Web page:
5 Decisions to Make When Starting A Clinical Laboratory
The clinical laboratory space has expanded greatly in the wake of COVID-19, and the interest in starting and owning laboratories continues to grow as an influential investment in the healthcare field. Forming a lab comes with numerous key decisions to make in order to be successful before the first test is ever conducted.
Building Your Test Menu
Choosing the tests your new lab will offer should be a well considered process. Your test menu will affect patient base demographics, operational workflows, instrumentation, billing, and revenue. Market research and analysis into healthcare trends, the location of the lab, competition, and the latest technological advancements can help better determine where to begin when considering your facility’s specialty. It is also crucial to consider the requirements and regulations that come with running and billing for specific tests. Hiring professionals to accomplish this task and provide informed counsel may be most beneficial for those starting a lab for the first time or in a new specialty.
Selecting the equipment that your lab will utilize requires strategic thinking and researching. Machines and tools should work to fit within your lab environment and only include features you intend to use now or down the road if you diversify your testing menu. Laboratory stakeholders must decide if they will opt to buy new equipment straight from manufacturers to take advantage of warranty and service contracts. Alternatively, equipment can be purchased from third party vendors that offer discounts and may suit the needs of your clients better.
Maintenance and versatility of equipment should also be taken into consideration when shopping for a startup lab. Being informed on the life-span and requirements for properly functioning lab equipment can be crucial in the decision-making process.
The long-term growth of a lab will almost solely rely on the ability to effectively collect on the allowables that a laboratory outputs. Laboratories of any size or specialty succeed when they navigate to remain profitable as federal regulations such as PAMA and Medicare fee schedules shift. In-network status can be very difficult to achieve for many startup labs unless they are in an area devoid of reliable testing options; diversification of test menu can help a lab show value to commercial carriers in more saturated areas. When starting a lab, laboratory owners and financial officers must consider what billing environment will best support their goals and functionality. Many factors will play into this decision such as the efficiency of the workflow, staffing capabilities, expertise specific to laboratory billing, and overall transparency into the facility’s financial performance short and long term. Startups should weigh their options of in-house or outsourced billing services as it is one of the most crucial decisions in establishing a profitable lab.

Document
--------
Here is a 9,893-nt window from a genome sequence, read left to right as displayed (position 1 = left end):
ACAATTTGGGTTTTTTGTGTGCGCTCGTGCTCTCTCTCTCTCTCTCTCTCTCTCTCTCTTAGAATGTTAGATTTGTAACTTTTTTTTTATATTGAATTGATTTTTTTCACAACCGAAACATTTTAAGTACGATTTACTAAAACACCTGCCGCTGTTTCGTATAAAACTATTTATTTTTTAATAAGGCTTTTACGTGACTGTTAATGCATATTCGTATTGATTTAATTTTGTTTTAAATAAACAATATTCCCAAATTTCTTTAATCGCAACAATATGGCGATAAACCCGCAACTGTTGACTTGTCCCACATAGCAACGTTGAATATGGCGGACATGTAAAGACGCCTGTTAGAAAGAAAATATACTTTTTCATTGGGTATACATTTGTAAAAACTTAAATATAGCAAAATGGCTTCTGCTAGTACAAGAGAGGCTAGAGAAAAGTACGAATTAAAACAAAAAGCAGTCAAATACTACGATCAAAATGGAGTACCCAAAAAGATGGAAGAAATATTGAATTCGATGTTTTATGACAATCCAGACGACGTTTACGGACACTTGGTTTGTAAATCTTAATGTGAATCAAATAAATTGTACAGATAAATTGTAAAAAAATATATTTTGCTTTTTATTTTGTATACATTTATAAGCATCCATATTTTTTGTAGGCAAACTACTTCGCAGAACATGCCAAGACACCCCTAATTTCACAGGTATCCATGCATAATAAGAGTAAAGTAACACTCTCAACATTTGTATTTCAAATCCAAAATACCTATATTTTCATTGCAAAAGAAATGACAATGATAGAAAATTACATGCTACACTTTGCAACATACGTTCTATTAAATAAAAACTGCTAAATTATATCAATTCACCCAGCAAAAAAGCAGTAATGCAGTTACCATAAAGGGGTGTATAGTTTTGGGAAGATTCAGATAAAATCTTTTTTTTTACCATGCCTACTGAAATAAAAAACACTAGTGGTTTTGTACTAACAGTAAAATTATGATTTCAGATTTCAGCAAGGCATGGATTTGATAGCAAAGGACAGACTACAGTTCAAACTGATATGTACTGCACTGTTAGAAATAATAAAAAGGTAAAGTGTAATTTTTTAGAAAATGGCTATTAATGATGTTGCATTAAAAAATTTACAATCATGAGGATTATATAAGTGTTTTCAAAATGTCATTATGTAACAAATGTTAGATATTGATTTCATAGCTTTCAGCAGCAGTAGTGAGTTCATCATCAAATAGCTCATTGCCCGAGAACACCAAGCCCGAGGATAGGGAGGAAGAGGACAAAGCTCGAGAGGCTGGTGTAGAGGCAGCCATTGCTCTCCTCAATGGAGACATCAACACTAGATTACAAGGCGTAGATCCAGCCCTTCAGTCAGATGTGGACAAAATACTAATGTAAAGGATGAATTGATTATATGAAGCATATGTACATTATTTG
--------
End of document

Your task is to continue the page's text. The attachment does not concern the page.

Attaining Certifications and Compliance
Accreditations and regulations governing lab activities ensure quality control by allowing credible third parties to assess and certify your lab’s ability to perform specific tests precisely, accurately, and safely. Accreditation also signifies to potential clients that they can rely on and trust your lab for their needs. Assessing the long term goals of your facility can help determine what to prepare for as far as frequent compliance training and education as well as requirements necessary to run low to high complexity tests that may be added to a testing menu.
CLIA (Clinical Laboratory Improvement Amendments) registration and compliance is standard for most startup laboratories, and further certifications can be obtained depending on the complexity of the tests that will be performed. CAP certification is a common aim for many new labs and can be valuable in communicating the clinical qualify of your lab to potential customers.
Staffing and Vendors
Labor accounts for 50% to 70% of direct clinical laboratory cost, thus the management of staffing levels is central to overall laboratory management expenses. With too high a staffing level, laboratory operations are inefficient; too low a staffing level increases the potential for errors or slow output of billable tests to collect on. Determining cost-effective staffing levels without compromising quality is a complex process, and lab stakeholders can consider third party vendors that can alleviate these needs as well.
Outsourcing laboratory services such as billing, marketing, validation processes, and compliance education is an efficient option that startups particularly can benefit from as they can focus on fine tuning their facility’s position in the market, establishing clientele relationships, and organizing business plans.
Start Your Clinical Laboratory with A Team of Professionals
Whether you’re opening a new laboratory for your practice, expanding into new locations, or forming a facility to begin running entirely new tests that your team has developed, starting a clinical laboratory is a complex process that should be structured for success from the beginning. Work with a laboratory management and billing company that will provide expert services and true counsel to see that goals for your lab come to fruition. Contact our team to learn more about our unmatched service that we have provided to startups all over the country of all specialties.
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